A mass gainer with a relatively high fat content is especially attractive because of the caloric content of fat. It’s got twice as many calories per gram than carbohydrates or protein, so it’s an incredibly efficient energy source for adding mass.

The other two major macronutrients are, of course, carbohydrates and protein. According to recommendations by researchers at McMaster University in Canada, people attempting to gain body mass and maximize muscle mass gains at the same time should aim for approximately 1.7 grams of protein intake per kilogram of (current) body mass (1).

Of course, as your mass gaining program takes effect, your body mass will increase, as will your protein needs. So plan ahead.

The source of protein in your mass gainer could have some effect on the rate at which you gain mass. Protein derived from whey is metabolized faster, and may be slightly more effective at adding muscle mass, compared to soy protein (2).

Soy protein does have a slight edge when it comes to antioxidant protection, but given that mass gaining programs are usually measured in months, not years, the oxidative damage issue is less of a concern (3).

The best possible combination might be whey protein and casein protein, another milk derived protein. This is because whey protein is metabolized quickly, while casein protein is metabolized slowly. These together in combination should keep a steady supply of protein available to your body for mass gain (4).

Speed of metabolic absorption also affects the carbohydrates of choice in a mass gainer. Ideally, you want carbohydrates with a low glycemic index.

This is a measure of how quickly the carbohydrates are absorbed into your body and turned into sugar in your bloodstream. A rush of sugar after a big meal is not healthy; over time it can cause metabolic syndrome and eventually even type two diabetes.

Maltodextrin, the main source of carbs in many mass gainers, has a fairly high glycemic index. To make things even more difficult, other simple carbohydrates, like fructose, have a low glycemic index, but only because the sugar is going straight to your liver instead of your blood.

This leaves you in a tricky spot: you can’t gain mass without a heft carbohydrate intake, but you should still do your best to keep the sugar content and the high glycemic index carbohydrates under control.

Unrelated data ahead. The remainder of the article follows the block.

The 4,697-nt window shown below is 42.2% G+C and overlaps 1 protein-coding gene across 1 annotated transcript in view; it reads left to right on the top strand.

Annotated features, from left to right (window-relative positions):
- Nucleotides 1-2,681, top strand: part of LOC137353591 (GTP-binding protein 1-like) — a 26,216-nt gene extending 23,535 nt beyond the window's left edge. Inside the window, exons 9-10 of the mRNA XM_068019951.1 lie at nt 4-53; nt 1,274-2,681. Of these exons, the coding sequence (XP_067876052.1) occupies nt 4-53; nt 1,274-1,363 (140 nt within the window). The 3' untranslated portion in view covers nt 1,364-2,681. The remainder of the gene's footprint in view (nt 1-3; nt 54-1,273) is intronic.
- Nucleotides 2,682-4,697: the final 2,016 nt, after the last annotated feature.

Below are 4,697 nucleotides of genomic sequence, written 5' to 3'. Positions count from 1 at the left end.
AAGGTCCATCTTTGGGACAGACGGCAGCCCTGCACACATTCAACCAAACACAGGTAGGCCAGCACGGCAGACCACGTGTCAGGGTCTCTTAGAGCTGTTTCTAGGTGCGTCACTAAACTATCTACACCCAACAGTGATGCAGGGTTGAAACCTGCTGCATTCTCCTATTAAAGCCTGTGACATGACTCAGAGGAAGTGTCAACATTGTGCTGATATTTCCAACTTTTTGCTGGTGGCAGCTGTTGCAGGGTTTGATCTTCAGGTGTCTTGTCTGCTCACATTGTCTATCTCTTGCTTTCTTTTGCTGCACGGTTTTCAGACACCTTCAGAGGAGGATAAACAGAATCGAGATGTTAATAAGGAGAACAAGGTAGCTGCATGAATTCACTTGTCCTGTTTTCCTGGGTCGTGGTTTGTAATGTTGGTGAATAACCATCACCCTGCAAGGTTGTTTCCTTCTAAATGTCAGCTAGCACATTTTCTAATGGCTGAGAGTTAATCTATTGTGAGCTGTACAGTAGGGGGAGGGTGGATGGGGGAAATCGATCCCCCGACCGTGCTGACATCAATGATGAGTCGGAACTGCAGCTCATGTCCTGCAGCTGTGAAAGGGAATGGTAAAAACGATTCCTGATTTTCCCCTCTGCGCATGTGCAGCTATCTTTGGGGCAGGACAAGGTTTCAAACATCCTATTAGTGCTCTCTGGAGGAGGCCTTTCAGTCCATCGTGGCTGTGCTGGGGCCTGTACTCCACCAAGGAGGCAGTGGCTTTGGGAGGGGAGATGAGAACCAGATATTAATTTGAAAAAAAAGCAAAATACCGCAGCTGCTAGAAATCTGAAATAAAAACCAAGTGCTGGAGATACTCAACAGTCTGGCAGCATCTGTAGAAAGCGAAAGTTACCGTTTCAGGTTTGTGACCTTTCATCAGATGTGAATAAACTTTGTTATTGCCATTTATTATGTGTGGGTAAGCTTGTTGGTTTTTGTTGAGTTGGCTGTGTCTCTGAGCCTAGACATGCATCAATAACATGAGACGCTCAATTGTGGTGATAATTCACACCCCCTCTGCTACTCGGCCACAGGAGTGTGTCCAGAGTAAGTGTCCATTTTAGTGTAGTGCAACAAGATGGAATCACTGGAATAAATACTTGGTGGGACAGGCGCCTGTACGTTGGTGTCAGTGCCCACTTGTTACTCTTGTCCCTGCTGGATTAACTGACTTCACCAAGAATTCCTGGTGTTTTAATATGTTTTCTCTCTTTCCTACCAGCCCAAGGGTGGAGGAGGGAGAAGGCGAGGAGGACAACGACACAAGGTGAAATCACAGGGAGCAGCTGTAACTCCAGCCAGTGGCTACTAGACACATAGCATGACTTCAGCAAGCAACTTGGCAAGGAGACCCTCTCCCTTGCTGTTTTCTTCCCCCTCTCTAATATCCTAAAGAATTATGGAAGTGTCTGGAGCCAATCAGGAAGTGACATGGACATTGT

One of the ways to do this is via the fiber content: fiber slows down the absorption of carbohydrates in your stomach (5).

This, too, has its drawbacks with mass gainers: too much fiber fills you up, and makes it difficult to eat more. That’s why fiber is such a great supplement for weight loss–it helps your body tamp down on its hunger.

Mass gainers aren’t the optimal strategy for maintaining a strong and healthy body in the long-term. Mass gainers have a very specific and narrow application: they are for athletes in weight-dominated sports like football and combat sports who are trying to gain as much body mass as fast as possible, and who aren’t particularly worried about adding some excess body fat in the process.

Of course, the goal is to put on muscle primarily, but if you want maximal body mass gains as quickly as possible, you’re going to have to accept adding some body fat as well. Even bodybuilders know this; that’s why they alternate between bulking up and cutting body fat.

Many people confuse mass gainers with more general protein powder supplements that are specifically geared towards gaining muscle, while keeping body fat gains to a minimum.

Protein is actually a great supplement for weight loss thanks to the fact that digesting and processing the amino acids in protein requires more energy than processing fat or carbohydrates, and because of the fact that protein acts as an appetite suppressant, which makes you less inclined to eat more at your next meal.

These reasons are why, paradoxically, protein powder can help you both drop body fat and gain muscle mass. For most people who want to slowly increase their muscle mass and decrease their fat mass, a protein powder like whey protein or pea protein is a better option.

The rapid body mass gain induced by a mass gainer is not the best solution for long-term health because of the propensity for all of the processed carbohydrates in a mass gainer to negatively affect your blood sugar metabolism, which could eventually lead to metabolic syndrome and type two diabetes.

Of course, this isn’t usually a problem for athletes, since they only use mass gainers for a few weeks or months at a time, and are workout out very intensely at the same.